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House of Lords vote. Oh the Irony. Oh where to start.

October 26, 2015

Osborne

Let’s ignore for a moment the vulgar issue of life and death.  Let’s put aside the practical fact that the House of Lords vote last night has, at least temporarily, saved lives.  And so a bunch of poor and desperate people, people George Osborne was desperate to kill, will now get to live a little longer.  Every year, poverty kills.  Thousands find that they can’t pay their bills, feed themselves and heat their homes over the winter.  Poverty drives people to suicide.  The tax credit cuts demanded by Osborne would have accelerated these fatalities.

Osborne of course feels he has a licence to kill.  As Chancellor of the Exchequer in a government that commands a small majority in the House of Commons, he feels he has a sacred and inalienable mandate to drive poor people over the edge – an unassailable right to punish the weakest and most desperate members of society.  Punish them with death.

So what right does the silly old House of Lords have to stick a spanner in the works?

The House of Lords is now Europe’s largest legislative assembly.  Successive twenty-first century governments have packed it with their pals.  It has grown and grown because it is a creature of patronage and patronage oils the wheels of deal making.  Patronage gets things done.

Is it right that such an unelected chamber can over-rule an elected chamber?  No.

Is the right solution to stuff that chamber with a bunch of extra members so as to more accurately reflect the government of the day?  No.

Should it be up to unelected appointees to challenge the decisions of elected politicians?  No.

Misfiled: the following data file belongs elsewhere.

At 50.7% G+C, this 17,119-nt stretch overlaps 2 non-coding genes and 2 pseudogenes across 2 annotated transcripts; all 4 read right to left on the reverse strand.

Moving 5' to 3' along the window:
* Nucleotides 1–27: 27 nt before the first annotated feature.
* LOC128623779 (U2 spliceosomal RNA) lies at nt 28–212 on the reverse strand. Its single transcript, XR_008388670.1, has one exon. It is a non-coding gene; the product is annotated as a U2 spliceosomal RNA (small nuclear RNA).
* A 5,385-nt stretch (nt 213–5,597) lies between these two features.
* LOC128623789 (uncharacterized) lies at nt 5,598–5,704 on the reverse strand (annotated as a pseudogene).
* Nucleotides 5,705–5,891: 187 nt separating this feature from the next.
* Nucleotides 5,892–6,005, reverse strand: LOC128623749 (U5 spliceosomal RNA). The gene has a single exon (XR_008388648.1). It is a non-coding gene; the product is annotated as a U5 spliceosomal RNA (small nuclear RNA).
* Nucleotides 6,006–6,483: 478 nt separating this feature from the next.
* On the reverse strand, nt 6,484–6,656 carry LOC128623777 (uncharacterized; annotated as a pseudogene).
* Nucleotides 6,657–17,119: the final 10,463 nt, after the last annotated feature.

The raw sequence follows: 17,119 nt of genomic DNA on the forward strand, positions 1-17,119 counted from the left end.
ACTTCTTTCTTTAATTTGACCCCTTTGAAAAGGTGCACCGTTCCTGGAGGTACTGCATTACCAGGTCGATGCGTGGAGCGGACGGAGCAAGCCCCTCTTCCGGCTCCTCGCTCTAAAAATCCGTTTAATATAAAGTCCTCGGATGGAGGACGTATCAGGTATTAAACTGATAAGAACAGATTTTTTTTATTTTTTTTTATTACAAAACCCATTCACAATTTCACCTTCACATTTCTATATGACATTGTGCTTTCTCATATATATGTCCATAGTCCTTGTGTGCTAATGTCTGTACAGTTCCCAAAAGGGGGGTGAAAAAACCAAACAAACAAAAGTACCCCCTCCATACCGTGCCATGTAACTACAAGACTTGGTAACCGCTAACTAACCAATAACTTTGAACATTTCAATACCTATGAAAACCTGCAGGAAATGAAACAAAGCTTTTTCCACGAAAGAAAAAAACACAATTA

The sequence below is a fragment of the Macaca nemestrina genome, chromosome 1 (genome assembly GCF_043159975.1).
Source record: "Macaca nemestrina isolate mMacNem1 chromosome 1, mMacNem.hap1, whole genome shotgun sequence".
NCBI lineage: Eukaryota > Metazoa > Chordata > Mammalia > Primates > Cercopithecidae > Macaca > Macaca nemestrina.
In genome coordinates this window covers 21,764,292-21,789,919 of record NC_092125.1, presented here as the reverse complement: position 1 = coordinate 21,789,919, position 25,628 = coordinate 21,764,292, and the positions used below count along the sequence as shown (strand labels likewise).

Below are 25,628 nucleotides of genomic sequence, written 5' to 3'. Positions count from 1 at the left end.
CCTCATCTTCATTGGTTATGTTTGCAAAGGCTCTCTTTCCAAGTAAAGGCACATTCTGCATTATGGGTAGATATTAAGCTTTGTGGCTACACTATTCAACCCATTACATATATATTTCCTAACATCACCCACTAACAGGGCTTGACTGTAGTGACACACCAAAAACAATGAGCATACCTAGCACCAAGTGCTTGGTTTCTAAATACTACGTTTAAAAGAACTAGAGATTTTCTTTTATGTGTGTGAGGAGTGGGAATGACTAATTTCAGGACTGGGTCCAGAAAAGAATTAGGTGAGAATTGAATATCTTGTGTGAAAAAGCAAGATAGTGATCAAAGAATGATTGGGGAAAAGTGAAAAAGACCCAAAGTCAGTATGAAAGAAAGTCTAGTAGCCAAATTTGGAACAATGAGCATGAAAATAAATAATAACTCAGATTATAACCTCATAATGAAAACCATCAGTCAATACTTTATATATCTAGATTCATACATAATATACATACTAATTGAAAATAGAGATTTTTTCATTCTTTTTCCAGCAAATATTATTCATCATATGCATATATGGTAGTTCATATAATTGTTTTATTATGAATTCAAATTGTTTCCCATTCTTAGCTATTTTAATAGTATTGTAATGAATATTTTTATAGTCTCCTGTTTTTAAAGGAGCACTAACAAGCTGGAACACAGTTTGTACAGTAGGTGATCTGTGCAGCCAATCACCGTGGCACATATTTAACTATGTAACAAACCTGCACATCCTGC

Does a government elected on a very unrepresentative poll – with only 36% of the vote and 24% of the eligible electorate backing it have any right to claim a sovereign democratic mandate?  No.

When the political establishment (Blair and Brown as well as Cameron) creates this saggy beast of political patronage, feeds it, and nurtures it – do they have any right to complain when it turns on them?  No.

Should Britain allow an unelected chamber to regularly thwart the will of an elected chamber?  No.

If Britain wants serious constitutional reform, is it acceptable for a government elected via First Past the Post with a bare Commons majority, to enact any legislation it likes without any check or hindrance?  No.

The Tories can do one of three things.  They can swallow this defeat and live with the reality that they aren’t all powerful.  Or they can try to reform the House of Lords and open the Pandora’s box of wider constitutional reform – reform that can only threaten them in the longer term.  Or they can stuff the Lords with a bunch of “sympathetic” peers and inflate the stupidity for another day.

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One Comment
  1. Well put. I have mulled over this `democratic and constitutional` conundrum. It is very depressing isn’t it? I will just stick my head in the sand I suppose.

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